Frontiers in cardiovascular medicine, Volume 10, 9 2 2023, Pages 1018167 Thoracic aortopathy in Marfan syndrome overlaps with mechanisms seen in bicuspid aortic valve disease. Grewal N, Dolmaci O, Jansen E, Klautz R, Driessen A, Poelmann RE
Thoracic aortopathy is a serious complication which is more often seen in patients with Marfan syndrome (MFS) and patients with a bicuspid aortic valve (BAV) than in individuals with a tricuspid aortic valve (TAV). The identification of common pathological mechanisms leading to aortic complications in non-syndromic and syndromic diseases would significantly improve the field of personalized medicine.
This study sought to compare thoracic aortopathy between MFS, BAV, and TAV individuals.
Materials and methods
Bicuspid aortic valve (BAV; n = 36), TAV (n = 23), and MFS (n = 8) patients were included. Ascending aortic wall specimen were studied for general histologic features, apoptosis, markers of cardiovascular ageing, expression of synthetic and contractile vascular smooth muscle cells (VSMC), and fibrillin-1 expression.
The MFS group showed many similarities with the dilated BAV. Both patient groups showed a thinner intima (p < 0.0005), a lower expression of contractile VSMCs (p < 0.05), more elastic fiber thinning (p < 0.001), lack of inflammation (p < 0.001), and a decreased progerin expression (p < 0.05) as compared to the TAV. Other features of cardiovascular ageing differed between the BAV and MFS. Dilated BAV patients demonstrated less medial degeneration (p < 0.0001), VSMC nuclei loss (p < 0.0001), apoptosis of the vessel wall (p < 0.03), and elastic fiber fragmentation and disorganization (p < 0.001), as compared to the MFS and dilated TAV.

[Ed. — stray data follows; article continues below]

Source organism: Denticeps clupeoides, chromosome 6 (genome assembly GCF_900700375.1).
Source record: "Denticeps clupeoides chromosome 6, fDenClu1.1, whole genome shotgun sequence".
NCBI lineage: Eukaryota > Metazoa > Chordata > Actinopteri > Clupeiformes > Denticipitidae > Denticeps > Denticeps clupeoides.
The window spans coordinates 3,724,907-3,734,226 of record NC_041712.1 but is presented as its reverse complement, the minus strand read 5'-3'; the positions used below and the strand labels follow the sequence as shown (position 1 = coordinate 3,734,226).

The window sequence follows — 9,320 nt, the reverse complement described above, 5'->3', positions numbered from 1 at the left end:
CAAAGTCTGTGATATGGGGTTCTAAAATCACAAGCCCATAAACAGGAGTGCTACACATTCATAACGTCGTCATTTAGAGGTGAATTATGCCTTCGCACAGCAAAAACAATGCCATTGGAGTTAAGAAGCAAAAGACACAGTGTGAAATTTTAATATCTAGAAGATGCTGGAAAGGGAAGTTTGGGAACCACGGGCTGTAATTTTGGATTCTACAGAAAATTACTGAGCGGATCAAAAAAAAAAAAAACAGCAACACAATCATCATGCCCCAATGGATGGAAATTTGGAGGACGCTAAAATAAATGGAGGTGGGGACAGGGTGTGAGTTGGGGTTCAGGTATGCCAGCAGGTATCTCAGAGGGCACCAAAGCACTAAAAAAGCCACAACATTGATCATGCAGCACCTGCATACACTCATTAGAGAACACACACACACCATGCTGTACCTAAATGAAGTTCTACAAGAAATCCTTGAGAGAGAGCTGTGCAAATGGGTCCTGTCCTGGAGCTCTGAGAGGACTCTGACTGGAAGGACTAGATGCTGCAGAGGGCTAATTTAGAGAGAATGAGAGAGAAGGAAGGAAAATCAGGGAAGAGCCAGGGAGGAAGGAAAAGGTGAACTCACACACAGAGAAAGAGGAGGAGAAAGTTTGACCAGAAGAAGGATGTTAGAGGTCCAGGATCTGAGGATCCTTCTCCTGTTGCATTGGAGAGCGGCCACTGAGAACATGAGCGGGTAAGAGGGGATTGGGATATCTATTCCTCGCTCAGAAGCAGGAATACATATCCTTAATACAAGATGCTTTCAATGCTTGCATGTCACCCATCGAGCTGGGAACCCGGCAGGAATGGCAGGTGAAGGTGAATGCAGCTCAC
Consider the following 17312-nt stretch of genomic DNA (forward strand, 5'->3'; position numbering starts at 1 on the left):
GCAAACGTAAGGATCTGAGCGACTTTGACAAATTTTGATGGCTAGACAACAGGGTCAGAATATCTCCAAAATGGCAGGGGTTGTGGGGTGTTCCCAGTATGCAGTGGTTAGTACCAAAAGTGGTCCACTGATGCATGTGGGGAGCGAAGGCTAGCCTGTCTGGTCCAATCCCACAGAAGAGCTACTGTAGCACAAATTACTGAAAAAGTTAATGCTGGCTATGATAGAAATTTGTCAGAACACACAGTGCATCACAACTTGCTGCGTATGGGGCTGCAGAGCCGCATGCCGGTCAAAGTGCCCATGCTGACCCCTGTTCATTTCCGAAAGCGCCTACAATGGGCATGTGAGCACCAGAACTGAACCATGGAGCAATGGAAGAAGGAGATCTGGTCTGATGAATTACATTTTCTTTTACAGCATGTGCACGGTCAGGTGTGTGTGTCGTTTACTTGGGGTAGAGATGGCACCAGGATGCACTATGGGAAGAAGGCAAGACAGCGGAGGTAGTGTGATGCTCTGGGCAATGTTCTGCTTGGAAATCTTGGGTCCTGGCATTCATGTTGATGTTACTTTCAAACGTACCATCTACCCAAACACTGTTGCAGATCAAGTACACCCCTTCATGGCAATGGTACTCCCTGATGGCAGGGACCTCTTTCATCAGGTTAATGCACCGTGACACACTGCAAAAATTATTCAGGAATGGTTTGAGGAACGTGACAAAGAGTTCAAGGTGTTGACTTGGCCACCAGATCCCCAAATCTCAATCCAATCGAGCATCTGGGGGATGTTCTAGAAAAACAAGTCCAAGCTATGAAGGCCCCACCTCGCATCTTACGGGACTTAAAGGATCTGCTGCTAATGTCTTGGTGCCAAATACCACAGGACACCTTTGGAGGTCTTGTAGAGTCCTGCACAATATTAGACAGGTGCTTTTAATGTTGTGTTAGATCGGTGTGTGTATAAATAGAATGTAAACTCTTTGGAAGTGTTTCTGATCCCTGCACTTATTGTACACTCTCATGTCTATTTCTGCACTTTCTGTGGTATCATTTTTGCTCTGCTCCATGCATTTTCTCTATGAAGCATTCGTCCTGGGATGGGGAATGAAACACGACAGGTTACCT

This study showed important similarities in the pathogenesis of thoracic aortic aneurysms in BAV and MFS. These common mechanisms can be further investigated to personalize treatment strategies in non-syndromic and syndromic conditions.